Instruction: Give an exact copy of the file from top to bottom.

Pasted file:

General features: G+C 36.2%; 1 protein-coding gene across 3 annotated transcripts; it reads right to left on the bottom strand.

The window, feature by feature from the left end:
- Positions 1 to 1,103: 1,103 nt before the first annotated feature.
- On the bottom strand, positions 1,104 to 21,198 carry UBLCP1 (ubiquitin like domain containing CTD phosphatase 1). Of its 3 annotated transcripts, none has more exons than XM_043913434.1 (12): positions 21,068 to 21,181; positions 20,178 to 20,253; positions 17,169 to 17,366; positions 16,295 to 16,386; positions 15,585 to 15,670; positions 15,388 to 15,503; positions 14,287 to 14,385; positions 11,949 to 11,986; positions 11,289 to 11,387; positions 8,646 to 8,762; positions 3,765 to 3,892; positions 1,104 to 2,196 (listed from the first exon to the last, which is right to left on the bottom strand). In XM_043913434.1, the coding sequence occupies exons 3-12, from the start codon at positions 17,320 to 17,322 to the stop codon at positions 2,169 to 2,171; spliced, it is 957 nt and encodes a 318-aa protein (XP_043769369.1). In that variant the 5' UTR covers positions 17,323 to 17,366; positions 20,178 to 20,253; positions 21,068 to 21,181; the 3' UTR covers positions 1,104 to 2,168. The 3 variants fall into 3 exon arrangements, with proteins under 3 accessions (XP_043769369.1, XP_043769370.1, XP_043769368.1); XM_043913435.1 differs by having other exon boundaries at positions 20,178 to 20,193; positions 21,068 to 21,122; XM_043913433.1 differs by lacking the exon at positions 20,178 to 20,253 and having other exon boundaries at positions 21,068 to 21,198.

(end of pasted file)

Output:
General features: G+C 36.2%; 1 protein-coding gene across 3 annotated transcripts; it reads right to left on the bottom strand.

The window, feature by feature from the left end:
- Positions 1 to 1,103: 1,103 nt before the first annotated feature.
- On the bottom strand, positions 1,104 to 21,198 carry UBLCP1 (ubiquitin like domain containing CTD phosphatase 1). Of its 3 annotated transcripts, none has more exons than XM_043913434.1 (12): positions 21,068 to 21,181; positions 20,178 to 20,253; positions 17,169 to 17,366; positions 16,295 to 16,386; positions 15,585 to 15,670; positions 15,388 to 15,503; positions 14,287 to 14,385; positions 11,949 to 11,986; positions 11,289 to 11,387; positions 8,646 to 8,762; positions 3,765 to 3,892; positions 1,104 to 2,196 (listed from the first exon to the last, which is right to left on the bottom strand). In XM_043913434.1, the coding sequence occupies exons 3-12, from the start codon at positions 17,320 to 17,322 to the stop codon at positions 2,169 to 2,171; spliced, it is 957 nt and encodes a 318-aa protein (XP_043769369.1). In that variant the 5' UTR covers positions 17,323 to 17,366; positions 20,178 to 20,253; positions 21,068 to 21,181; the 3' UTR covers positions 1,104 to 2,168. The 3 variants fall into 3 exon arrangements, with proteins under 3 accessions (XP_043769369.1, XP_043769370.1, XP_043769368.1); XM_043913435.1 differs by having other exon boundaries at positions 20,178 to 20,193; positions 21,068 to 21,122; XM_043913433.1 differs by lacking the exon at positions 20,178 to 20,253 and having other exon boundaries at positions 21,068 to 21,198.